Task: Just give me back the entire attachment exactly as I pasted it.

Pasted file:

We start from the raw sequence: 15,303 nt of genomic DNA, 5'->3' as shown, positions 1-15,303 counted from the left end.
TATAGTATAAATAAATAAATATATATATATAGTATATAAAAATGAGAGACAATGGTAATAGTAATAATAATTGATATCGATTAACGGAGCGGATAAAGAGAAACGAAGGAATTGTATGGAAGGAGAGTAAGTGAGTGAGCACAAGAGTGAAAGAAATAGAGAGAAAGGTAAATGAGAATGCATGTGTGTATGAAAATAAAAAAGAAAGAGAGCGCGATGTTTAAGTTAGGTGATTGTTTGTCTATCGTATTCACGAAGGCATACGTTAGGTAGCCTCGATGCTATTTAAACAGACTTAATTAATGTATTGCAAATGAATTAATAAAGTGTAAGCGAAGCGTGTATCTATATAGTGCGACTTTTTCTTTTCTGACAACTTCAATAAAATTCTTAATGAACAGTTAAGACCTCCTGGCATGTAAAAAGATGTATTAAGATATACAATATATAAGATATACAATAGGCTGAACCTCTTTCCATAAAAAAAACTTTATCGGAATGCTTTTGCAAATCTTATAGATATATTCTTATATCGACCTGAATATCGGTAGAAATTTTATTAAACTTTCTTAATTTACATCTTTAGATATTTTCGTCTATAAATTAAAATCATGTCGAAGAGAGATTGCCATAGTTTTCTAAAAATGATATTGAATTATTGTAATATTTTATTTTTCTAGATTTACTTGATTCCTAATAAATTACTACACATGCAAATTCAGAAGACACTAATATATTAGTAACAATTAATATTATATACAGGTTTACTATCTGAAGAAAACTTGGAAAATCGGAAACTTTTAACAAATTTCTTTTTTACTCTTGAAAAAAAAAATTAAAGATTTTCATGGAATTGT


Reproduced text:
We start from the raw sequence: 15,303 nt of genomic DNA, 5'->3' as shown, positions 1-15,303 counted from the left end.
TATAGTATAAATAAATAAATATATATATATAGTATATAAAAATGAGAGACAATGGTAATAGTAATAATAATTGATATCGATTAACGGAGCGGATAAAGAGAAACGAAGGAATTGTATGGAAGGAGAGTAAGTGAGTGAGCACAAGAGTGAAAGAAATAGAGAGAAAGGTAAATGAGAATGCATGTGTGTATGAAAATAAAAAAGAAAGAGAGCGCGATGTTTAAGTTAGGTGATTGTTTGTCTATCGTATTCACGAAGGCATACGTTAGGTAGCCTCGATGCTATTTAAACAGACTTAATTAATGTATTGCAAATGAATTAATAAAGTGTAAGCGAAGCGTGTATCTATATAGTGCGACTTTTTCTTTTCTGACAACTTCAATAAAATTCTTAATGAACAGTTAAGACCTCCTGGCATGTAAAAAGATGTATTAAGATATACAATATATAAGATATACAATAGGCTGAACCTCTTTCCATAAAAAAAACTTTATCGGAATGCTTTTGCAAATCTTATAGATATATTCTTATATCGACCTGAATATCGGTAGAAATTTTATTAAACTTTCTTAATTTACATCTTTAGATATTTTCGTCTATAAATTAAAATCATGTCGAAGAGAGATTGCCATAGTTTTCTAAAAATGATATTGAATTATTGTAATATTTTATTTTTCTAGATTTACTTGATTCCTAATAAATTACTACACATGCAAATTCAGAAGACACTAATATATTAGTAACAATTAATATTATATACAGGTTTACTATCTGAAGAAAACTTGGAAAATCGGAAACTTTTAACAAATTTCTTTTTTACTCTTGAAAAAAAAAATTAAAGATTTTCATGGAATTGT